Hurricane Irma | KERA News

Hurricane Irma

With the 2017 Atlantic hurricane season finally over, scientists are taking stock of what they say was a monumental year.

A total of 10 hurricanes swept the region. Six were major storms of Category 3 or higher, and three of those were Category 4 or higher when they made landfall, spreading havoc from the Caribbean to Texas.

The Atlantic Ocean is vast and has always made its own weather. But a typical year sees about six hurricanes, not 10. And three strong hurricanes hitting land — Harvey, Irma and Maria — is extraordinary.

So what's going on?

Updated at 6:55 p.m. ET

Eight people have died after a Florida nursing home and long-term-care facility apparently lost air conditioning in the aftermath of Hurricane Irma, and police have launched a criminal investigation into the incident.

Hurricane Irma was the longest-lasting powerful hurricane or typhoon ever recorded, worldwide.

Irma sustained its 185-mph winds for 37 hours – "the longest any cyclone around the globe has maintained that intensity on record," according to Phil Klotzbach, a research scientist at Colorado State University. The previous record was held by Typhoon Haiyan, also called Super Typhoon Yolanda, which hit the Philippines in 2013.

Updated at 11:50 p.m. ET

Irma, once a powerful and longrunning hurricane, weakened to a tropical depression as it moved through Georgia on its way to Alabama. It continues to dump heavy rain but all surge warnings have been canceled.

Irma has left behind dangerous floodwaters, power outages for millions of people and the debris it has made of human possessions across Florida.

The huge storm remained a Category 1 hurricane through early Monday, before finally being downgraded to a tropical storm and then a tropical depression.

Updated at 5 a.m. ET Monday

Irma has weakened since beginning its push up central Florida, but is still a Category 1 hurricane with winds near 75 mph and higher gusts, according to the National Hurricane Center. Its center is about 60 miles north of Tampa and continues to move along the northwest coast of the Florida peninsula. The NHC says Irma is expected to weaken to a tropical storm this morning and tropical depression by Tuesday afternoon.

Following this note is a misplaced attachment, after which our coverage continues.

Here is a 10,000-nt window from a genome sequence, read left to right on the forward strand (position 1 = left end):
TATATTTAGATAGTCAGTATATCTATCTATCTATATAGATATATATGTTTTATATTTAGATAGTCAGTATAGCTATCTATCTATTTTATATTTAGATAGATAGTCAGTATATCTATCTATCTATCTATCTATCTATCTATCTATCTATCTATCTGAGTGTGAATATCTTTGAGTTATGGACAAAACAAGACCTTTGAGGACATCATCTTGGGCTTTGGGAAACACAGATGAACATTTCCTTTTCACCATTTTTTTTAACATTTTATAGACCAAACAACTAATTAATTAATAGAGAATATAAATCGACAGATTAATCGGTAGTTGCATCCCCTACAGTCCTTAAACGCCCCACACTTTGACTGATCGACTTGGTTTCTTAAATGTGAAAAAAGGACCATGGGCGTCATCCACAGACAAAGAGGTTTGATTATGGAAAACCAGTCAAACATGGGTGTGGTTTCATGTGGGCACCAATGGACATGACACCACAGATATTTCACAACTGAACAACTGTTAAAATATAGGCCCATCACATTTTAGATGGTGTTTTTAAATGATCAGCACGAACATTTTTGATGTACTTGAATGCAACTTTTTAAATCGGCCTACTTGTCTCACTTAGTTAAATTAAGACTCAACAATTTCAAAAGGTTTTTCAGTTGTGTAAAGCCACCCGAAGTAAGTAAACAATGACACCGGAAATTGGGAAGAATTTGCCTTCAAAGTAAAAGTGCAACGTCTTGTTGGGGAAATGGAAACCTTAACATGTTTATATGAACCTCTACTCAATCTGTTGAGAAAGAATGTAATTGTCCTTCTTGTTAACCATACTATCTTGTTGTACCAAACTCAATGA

Updated at 2:23 a.m. ET on Sunday

After battering Cuba on Saturday morning, the eye of Hurricane Irma has its sights set on Florida as a Category 4 storm with maximum sustained winds of 130 mph, according to the National Hurricane Center early Sunday. The NHC's latest forecast shows the storm's center shifting west from Miami, and even Tampa, to target St. Petersburg.

Florida braces for direct hit

Where will it go? How strong will it be? When will it hit? Those are the answers everyone wants — not the least of which are the hurricane forecasters themselves.

To get those answers, hundreds of millions of data points — everything from wind speeds to sea temperatures — pouring in from satellites, aircraft, balloons, buoys and ground stations are fed into the world's fastest computers and programmed with a variety of models at different resolutions, some looking at the big picture, others zooming in much closer.

America seems to be a magnet for devastating hurricanes these days.

This year, Harvey came out strong with its horrific toll on parts of Texas and Louisiana. Now Irma, downgraded slightly Friday morning to a Category 4 storm from its most recent days as a Category 5, has left destruction in its wake as it plows through the Caribbean and Cuba — and is on path to hit Florida Sunday morning.